Heart and vascular system are generated in animal models from stem cells

The research, carried out at Cima and the Clínica Universidad de Navarra, represents an advance towards the development of organs compatible with humans

Marta Moya, Carolina Barreda, Asier Ullate, Giula Copiello, Xabier Aranguren, Paula Barlabé, Gloria Abizanda and Elena Iglesias 

January 5, 2024

Organ transplantation is the definitive treatment for a high percentage of diseases that have not responded to previous therapy. However, the shortage of donors is a major public health problem recognized worldwide.

Researchers at Cima and the Clínica Universidad de Navarra have implemented a technology that allows the generation of the heart and vascular system in mouse models from exogenous stem cells. These results represent an advance towards the development of organs compatible with humans

"The generation of humanized organs in farm animals (such as pigs) from pluripotent stem cells is a promising approach to cover the clinical need for donors. Importantly, to obtain an organ that does not trigger rejection after transplantation, the replacement of both the cells of the organ and its vascular system must be achieved," explain Dr. Giulia Coppiello and Paula Barlabé, researchers in the Biomedical Engineering Program at Cima and first authors of the study.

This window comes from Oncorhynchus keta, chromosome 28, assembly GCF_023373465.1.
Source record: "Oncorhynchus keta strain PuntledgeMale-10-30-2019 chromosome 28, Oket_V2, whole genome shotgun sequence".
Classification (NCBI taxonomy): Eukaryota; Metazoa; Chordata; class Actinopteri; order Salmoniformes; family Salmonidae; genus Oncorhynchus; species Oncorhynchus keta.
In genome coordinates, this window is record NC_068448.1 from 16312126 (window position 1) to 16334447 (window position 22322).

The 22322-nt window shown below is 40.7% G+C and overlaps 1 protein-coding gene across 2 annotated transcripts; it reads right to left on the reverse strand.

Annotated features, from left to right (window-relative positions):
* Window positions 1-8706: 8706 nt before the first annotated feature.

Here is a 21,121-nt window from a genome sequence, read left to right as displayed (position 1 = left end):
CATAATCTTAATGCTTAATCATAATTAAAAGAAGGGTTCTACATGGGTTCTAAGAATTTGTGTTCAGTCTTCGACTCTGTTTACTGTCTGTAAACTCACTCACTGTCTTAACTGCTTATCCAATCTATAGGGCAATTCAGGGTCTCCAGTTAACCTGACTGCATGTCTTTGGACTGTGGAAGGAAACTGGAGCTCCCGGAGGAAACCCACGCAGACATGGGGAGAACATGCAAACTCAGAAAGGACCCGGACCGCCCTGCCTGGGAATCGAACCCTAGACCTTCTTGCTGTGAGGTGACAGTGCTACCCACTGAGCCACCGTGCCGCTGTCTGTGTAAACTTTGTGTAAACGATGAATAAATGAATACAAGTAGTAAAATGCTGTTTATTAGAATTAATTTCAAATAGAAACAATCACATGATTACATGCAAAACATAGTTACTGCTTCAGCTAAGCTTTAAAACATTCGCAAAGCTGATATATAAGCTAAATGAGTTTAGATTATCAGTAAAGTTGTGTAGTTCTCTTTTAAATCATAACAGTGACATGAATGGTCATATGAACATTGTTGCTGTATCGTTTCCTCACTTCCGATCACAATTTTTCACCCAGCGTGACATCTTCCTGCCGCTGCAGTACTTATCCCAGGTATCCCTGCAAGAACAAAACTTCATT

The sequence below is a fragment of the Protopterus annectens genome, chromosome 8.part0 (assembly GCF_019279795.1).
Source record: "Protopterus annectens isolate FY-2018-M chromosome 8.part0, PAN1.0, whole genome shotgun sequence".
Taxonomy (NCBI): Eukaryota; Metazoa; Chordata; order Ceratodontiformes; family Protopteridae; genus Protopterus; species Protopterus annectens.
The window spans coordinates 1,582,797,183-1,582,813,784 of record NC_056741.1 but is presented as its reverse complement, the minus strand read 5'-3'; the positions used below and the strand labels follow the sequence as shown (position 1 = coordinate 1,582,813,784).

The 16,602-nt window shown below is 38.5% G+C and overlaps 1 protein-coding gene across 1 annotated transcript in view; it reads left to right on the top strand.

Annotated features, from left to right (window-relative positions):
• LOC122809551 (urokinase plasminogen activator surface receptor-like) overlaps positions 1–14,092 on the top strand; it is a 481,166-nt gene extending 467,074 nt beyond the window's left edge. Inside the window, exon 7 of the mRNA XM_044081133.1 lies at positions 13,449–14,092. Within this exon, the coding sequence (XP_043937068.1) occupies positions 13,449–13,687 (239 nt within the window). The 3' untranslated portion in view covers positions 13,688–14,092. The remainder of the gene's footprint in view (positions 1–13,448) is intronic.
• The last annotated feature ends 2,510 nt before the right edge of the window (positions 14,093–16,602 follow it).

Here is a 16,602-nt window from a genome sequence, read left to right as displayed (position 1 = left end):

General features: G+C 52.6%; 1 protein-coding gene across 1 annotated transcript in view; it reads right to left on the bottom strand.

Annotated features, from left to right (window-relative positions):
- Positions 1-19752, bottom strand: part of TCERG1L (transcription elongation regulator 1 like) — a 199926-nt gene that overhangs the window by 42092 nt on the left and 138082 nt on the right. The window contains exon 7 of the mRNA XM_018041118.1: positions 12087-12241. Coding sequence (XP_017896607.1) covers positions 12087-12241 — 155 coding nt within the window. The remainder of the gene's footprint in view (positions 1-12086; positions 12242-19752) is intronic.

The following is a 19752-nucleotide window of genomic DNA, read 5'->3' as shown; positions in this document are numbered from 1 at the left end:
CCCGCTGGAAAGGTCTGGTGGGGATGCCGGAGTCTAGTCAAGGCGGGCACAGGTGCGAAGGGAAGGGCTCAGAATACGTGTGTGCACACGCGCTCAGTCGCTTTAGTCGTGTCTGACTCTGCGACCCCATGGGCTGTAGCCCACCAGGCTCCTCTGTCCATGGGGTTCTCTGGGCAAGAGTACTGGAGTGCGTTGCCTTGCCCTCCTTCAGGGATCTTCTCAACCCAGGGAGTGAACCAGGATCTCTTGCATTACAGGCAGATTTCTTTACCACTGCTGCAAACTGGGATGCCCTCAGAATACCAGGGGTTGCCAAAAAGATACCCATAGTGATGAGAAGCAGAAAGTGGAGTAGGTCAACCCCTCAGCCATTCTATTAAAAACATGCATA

Experimental incubator

"We used mouse embryos incapable of developing their cardiac and vascular systems, into which we introduced mouse stem cells. At birth, we obtained chimeras (organisms resulting from the union of genetically distinct cells) with a heart and vascular system derived from injected stem cells. Our study demonstrates that we can completely generate these organs from pluripotent stem cells, using the mouse as an incubator," says Dr. Xabier Aranguren, principal investigator of the Biomedical Engineering Program at Cima and director of the study.

Moreover, the scientists replicated the experimental study using rat stem cells in mice and demonstrated that the heart can be generated with stem cells from a different species than the embryo. 

These results, published in the scientific journal Developmental Cell, present an advance towards a possible solution to the shortage of organs for transplantation. "In the long term, this technology could be used to generate human hearts in animals such as pigs, which could be used for transplantation or as models of human diseases. Nevertheless, research has a long way to go to resolve possible incompatibilities between species," conclude the Cima scientists.

The work has been funded by the Ministry of Science and Innovation and the Government of Navarra, through the Bioheart Strategic Project.